Weird Universe Archive

August 2014

August 17, 2014

News of the Weird (August 17, 2014)

News of the Weird
Weirdnuz.M384, August 17, 2014
Copyright 2014 by Chuck Shepherd. All rights reserved.

Lead Story

Think Your Own Last Flight Was Unpleasant? (1) The May 28th U.S. Airways flight from Los Angeles to Philadelphia had to be diverted to Kansas City after a passenger’s service dog did what dogs do, in the aisle, twice (an hour apart). One passenger used the terms “lingering smell,” “dry heaving,” and “throwing up” in describing the situation. (2) On a recent (perhaps July) Delta flight from Beijing to Detroit, a Chinese couple apparently nonchalantly laid down paper on their toddler’s seat and encouraged him to address his bowel’s needs despite numerous pleas from nearby passengers to take him to the restroom. According to a Chinese news reports, social media sites erupted in criticism of the family for its embarrassing behavior. [KCTV (Kansas City), 5-30-2014] [Seattle Post-Intelligencer, 7-28-2014]

Democracy in Action

Steve Grossman, Massachusetts’s state Treasurer, who is running for governor, performed heroically at a candidate forum in March. The Boston Globe reported that Grossman “fervently answered questions on everything from transgender rights [to] sex education [and] issues facing [the] aging members of the [gay/transgender] community” while simultaneously passing a kidney stone (which most victims describe as “level 10" pain--the highest on the medical scale, described by some as comparable to childbirth). [Boston Globe, 3-26-2014]

Steve Wiles gathered only 29% of the vote in his North Carolina state senate race in May after revelations that he--lately an opponent of gay rights--was until about four years ago a gay male who worked as the female impersonator “Mona Sinclair” at a gay nightclub in Winston-Salem. As recently as April, however (three weeks before a newspaper’s revelation), Wiles was categorically denying that he used to be Mona Sinclair. “That’s not me,” he said. “That’s him,” said a man who worked with him at the club. Said the club’s then-co-owner, “I have no ax to grind against him. I just think he’s a liar.” [Winston-Salem Journal, 5-3-2014]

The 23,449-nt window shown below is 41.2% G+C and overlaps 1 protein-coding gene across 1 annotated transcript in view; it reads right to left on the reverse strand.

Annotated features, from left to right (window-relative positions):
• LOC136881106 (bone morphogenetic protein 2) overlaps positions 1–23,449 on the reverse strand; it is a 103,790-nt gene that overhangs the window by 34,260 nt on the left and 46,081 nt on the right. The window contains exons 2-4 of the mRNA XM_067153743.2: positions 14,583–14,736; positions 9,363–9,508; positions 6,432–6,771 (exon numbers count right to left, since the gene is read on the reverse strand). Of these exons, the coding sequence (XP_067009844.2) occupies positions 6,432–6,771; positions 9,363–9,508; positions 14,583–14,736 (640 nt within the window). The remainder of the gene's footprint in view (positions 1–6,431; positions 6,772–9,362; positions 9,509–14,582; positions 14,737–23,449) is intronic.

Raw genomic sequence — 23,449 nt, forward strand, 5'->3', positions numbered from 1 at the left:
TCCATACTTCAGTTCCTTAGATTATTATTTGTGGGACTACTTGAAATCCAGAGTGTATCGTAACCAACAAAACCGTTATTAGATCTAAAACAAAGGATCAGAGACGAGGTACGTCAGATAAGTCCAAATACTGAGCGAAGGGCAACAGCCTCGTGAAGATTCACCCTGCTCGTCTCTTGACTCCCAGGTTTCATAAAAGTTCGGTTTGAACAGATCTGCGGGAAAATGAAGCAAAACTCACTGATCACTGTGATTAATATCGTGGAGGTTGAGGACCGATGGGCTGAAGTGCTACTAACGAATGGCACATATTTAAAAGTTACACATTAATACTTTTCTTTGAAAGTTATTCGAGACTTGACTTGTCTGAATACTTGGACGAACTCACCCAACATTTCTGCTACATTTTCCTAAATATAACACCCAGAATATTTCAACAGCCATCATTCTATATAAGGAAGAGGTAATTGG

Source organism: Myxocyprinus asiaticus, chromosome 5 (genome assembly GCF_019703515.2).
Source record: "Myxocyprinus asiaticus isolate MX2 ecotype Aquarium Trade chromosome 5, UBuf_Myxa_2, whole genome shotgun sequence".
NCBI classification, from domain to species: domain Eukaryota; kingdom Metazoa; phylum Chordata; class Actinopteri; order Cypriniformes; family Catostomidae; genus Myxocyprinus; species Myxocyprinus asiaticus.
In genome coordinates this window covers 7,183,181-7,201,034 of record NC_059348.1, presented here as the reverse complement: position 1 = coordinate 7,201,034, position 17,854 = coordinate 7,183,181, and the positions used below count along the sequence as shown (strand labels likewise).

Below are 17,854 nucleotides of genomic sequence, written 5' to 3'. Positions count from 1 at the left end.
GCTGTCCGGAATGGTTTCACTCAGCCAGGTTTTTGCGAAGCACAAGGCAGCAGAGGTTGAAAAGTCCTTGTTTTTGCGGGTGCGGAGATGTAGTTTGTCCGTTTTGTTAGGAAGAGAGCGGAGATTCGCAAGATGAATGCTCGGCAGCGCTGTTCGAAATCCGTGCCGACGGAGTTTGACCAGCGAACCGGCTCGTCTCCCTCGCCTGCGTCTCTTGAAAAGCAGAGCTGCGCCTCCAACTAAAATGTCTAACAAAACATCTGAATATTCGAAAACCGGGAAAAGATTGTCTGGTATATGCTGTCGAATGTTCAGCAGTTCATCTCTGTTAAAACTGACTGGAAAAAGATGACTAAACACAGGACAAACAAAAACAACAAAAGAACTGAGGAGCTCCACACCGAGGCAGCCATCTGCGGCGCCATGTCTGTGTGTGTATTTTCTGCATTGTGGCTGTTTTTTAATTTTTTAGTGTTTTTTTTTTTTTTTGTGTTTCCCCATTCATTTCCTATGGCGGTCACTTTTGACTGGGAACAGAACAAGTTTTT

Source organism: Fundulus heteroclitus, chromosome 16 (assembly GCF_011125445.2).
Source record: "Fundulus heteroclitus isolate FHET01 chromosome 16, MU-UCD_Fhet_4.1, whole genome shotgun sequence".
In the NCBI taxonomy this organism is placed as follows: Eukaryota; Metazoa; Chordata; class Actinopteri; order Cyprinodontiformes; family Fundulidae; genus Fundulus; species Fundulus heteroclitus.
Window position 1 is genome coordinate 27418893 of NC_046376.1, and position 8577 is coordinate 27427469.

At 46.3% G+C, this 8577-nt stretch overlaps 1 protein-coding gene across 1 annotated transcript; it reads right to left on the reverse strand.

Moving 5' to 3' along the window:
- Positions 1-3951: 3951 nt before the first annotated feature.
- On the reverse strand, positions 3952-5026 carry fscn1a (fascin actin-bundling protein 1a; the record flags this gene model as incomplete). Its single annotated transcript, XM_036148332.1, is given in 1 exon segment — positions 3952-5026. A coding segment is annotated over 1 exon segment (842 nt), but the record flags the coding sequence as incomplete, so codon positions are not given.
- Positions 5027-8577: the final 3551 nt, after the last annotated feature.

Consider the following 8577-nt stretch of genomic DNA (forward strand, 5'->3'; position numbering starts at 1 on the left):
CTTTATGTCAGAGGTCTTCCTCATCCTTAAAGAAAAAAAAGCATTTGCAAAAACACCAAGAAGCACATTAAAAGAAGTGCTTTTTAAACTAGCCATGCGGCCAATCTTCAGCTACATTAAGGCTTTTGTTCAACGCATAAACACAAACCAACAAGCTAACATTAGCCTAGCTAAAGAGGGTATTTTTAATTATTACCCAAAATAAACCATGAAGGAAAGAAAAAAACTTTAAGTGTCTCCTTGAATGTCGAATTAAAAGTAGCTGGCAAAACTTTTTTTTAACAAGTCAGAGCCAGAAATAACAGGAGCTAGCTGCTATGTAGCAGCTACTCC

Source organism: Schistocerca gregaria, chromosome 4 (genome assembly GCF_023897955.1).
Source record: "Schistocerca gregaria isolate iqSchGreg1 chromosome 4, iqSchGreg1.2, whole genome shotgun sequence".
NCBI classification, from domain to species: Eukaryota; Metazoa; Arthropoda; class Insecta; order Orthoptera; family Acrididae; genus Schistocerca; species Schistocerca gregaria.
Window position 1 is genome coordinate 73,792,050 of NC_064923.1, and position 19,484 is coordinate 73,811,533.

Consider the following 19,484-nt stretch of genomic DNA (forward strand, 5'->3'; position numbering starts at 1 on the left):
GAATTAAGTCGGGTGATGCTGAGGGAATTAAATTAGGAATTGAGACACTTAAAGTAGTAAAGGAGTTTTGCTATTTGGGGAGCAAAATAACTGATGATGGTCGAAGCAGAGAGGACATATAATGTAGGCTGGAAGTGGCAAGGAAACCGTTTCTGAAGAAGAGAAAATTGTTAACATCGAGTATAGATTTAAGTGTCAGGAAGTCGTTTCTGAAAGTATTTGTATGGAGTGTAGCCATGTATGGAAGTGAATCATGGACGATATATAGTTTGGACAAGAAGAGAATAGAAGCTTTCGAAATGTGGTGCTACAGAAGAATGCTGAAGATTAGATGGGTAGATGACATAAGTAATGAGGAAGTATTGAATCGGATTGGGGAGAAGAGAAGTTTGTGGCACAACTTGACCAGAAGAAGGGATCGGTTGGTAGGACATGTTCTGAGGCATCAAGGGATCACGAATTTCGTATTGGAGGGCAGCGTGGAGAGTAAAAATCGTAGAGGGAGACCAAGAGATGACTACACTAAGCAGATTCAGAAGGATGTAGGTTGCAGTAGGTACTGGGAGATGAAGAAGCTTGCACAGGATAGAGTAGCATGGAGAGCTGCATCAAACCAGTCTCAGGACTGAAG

The Alaskan government is scrambling to fulfill its obligation to welcome native communities’ votes on a state tax resolution in August. That means paying translators (at up to $50 a hour) to set out the measure for communities using the languages Yup’ik, Inupiak, Siberian Yupik, Koyukon Athabascan, and Gwich’in Athabascan. (The tax measure must also be available on audio--for those communities that rely on the “oral tradition.”) For example, the yes-or-no tax question in Yup’ik is “Una-qaa alerquun ciuniurumanrilli?” [Washington Times, 7-29-2014]

Tough Love: Missouri state senator Rob Schaaf (who is a medical doctor) was credited in a July New York Times report with leading the resistance to the state’s establishment of a database of controlled-substance prescriptions. (Sen. Schaaf champions “patient privacy” over curbing the wanton overuse of pain medications, even though the other 49 states have such databases.) In an earlier debate, Dr. Schaaf suggested drug abuse is self-regulating: “If [drug abusers] overdose and kill themselves, it just removes them from the gene pool.” [New York Times, 7-20-2014]

Not My Fault

Tom Lakin is challenging State Farm in a St. Clair County, Ill., courtroom, claiming that the sexual abuse he was convicted of was “unintentional” and that therefore his homeowners’ insurance ought to have covered any claims by the victim. (State Farm, and other insurers, generally pay out for “negligent” events.) He said he had no idea that serving minors alcohol and drugs and encouraging them to have sex with each other would lead to their later sexual exploitation by other adults. [Madison-St. Clair Record, 6-19-2014]

The Redneck Chronicles

(1) Has to Be Tied Down: A man was hospitalized in Shreveport, La., in June after being carried away by a wind gust as he held onto a mattress in the back of a pickup truck on Interstate 49. He suffered road burn and fractures. (2) Jenna Ketcham, 25, was arrested in Sebastian, Fla., in July after exacting a bit of revenge against an ex-boyfriend, whom she encountered squiring another woman in his pickup truck. According to police, Ketcham hit the man in the face, then the genitals, then emptied his “dip spit” cup on him. [KSLA-TV (Shreveport), 7-3-2014] [TCPalm.com (Stuart, Fla.), 7-29-2014]

The New World Order